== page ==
About a 40-minute drive northwest of Santa Fe, you’ll find the Diablo Canyon Recreation Area. The dramatic cracked basalt cliffs of Diablo Canyon are popular with climbers, as the vertical walls offer some of the best multi-pitch tradition and sport climbing in the state. For hikers, the Diablo Canyon Trail lets you get a taste of that same stunning scenery — a landscape that might look familiar for its cameo in blockbusters such as The Missing, 3:10 to Yuma, and Cowboys and Aliens.

This roughly 6-mile out-and-back hike takes you through the canyon down to the Rio Grande. Much of the trail is a wide, sandy wash, so come prepared for loose footing. And keep in mind that the way out is a steady (though gradual) descent to the river. Bring plenty of water and save your energy for that hike back up to the trailhead! You’ll be rewarded for your efforts with outstanding views of the cliffs and a scenic stop off at the Rio Grande at your halfway point.

Related Read: Sunshine & Solitude: Best Backpacking Routes in Big Bend National Park

7. Picacho Peak Trail

 

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Why you should go: Get a taste of the mountains with stellar views over Santa Fe.

  • Distance: 3.8 miles
  • Difficulty: Moderate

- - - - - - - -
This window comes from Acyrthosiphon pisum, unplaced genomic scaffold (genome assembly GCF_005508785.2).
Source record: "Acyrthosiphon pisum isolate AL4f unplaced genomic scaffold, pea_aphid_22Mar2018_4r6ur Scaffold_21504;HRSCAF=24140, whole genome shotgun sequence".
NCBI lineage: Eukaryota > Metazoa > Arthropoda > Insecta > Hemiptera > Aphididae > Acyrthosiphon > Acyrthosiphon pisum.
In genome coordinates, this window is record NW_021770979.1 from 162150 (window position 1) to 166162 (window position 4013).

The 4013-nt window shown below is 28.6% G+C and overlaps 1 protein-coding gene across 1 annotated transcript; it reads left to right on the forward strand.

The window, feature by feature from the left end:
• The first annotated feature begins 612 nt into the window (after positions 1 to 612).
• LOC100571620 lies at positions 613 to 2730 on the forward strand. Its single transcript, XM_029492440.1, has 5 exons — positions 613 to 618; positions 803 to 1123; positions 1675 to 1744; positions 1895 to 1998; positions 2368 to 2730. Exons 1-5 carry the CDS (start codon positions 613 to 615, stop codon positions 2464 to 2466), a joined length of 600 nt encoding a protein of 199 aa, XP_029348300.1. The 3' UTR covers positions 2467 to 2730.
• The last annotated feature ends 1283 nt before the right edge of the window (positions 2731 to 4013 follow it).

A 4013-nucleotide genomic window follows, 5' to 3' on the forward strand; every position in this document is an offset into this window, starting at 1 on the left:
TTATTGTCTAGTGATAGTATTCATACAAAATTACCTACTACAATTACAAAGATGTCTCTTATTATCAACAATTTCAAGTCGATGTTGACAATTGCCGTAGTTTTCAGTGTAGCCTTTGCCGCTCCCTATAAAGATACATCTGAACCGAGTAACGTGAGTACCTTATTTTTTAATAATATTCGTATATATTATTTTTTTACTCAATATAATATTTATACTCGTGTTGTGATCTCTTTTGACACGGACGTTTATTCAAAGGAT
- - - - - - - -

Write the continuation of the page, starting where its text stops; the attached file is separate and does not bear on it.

• Elevation gain: 1,230 feet

If you’re looking for some elevation gain and a summit to add to your hiking bucket list, Picacho Peak is one of the more popular peak hikes in the Santa Fe area. And it’s conveniently located near downtown so you can bag your summit and be back in time for dinner.

Starting from the well-maintained Dale Ball trails, the climb starts through piñon and juniper forest before transitioning to stands of ponderosa pines. The climb is steady with some rocky footing, but nothing too strenuous or technical. From the summit of 8,249-foot Picacho Peak, you’ll enjoy sweeping views back over Santa Fe with the Jemez and Ortiz Mountains in the distance.

8. Atalaya Mountain Trail

santa fe hikes - Atalaya Mountain
Photo: Shutterstock

Why you should go: Bag a peak in the morning and be back to town in time for lunch.

  • Distance: 6.2 miles
  • Difficulty: Moderate
  • Elevation gain: 1,797 feet

Another incredibly popular hike near Santa Fe, the Atalaya Mountain Trail offers a summit excursion with stellar views of over Santa Fe as your reward. Located in Santa Fe National Forest, the trail is a steady uphill. Come ready for both the climb and the altitude as you’ll be topping out at just over 9,000 feet on the summit of Atalaya.

The trail climbs through piñon and juniper forest before transitioning to ponderosa and fir at the higher altitudes. The trees will provide some shade along the way, though you’ll still want plenty of sunscreen and water. The views from the top will be well-worth breaking a sweat. And, of course, you’ll get to enjoy a nice downhill cruise to return back to the trailhead.

Related Read: 10 Adventurous Glamping Destinations in New Mexico

9. Nambe Lake Trail

santa fe hikes - nambe lake
Photo: Jim Ekstrand

Why you should go: Get a good workout with some rewarding Rocky Mountain scenery.

  • Distance: 6.7 miles
  • Difficulty: Hard
  • Elevation gain: 2,080 feet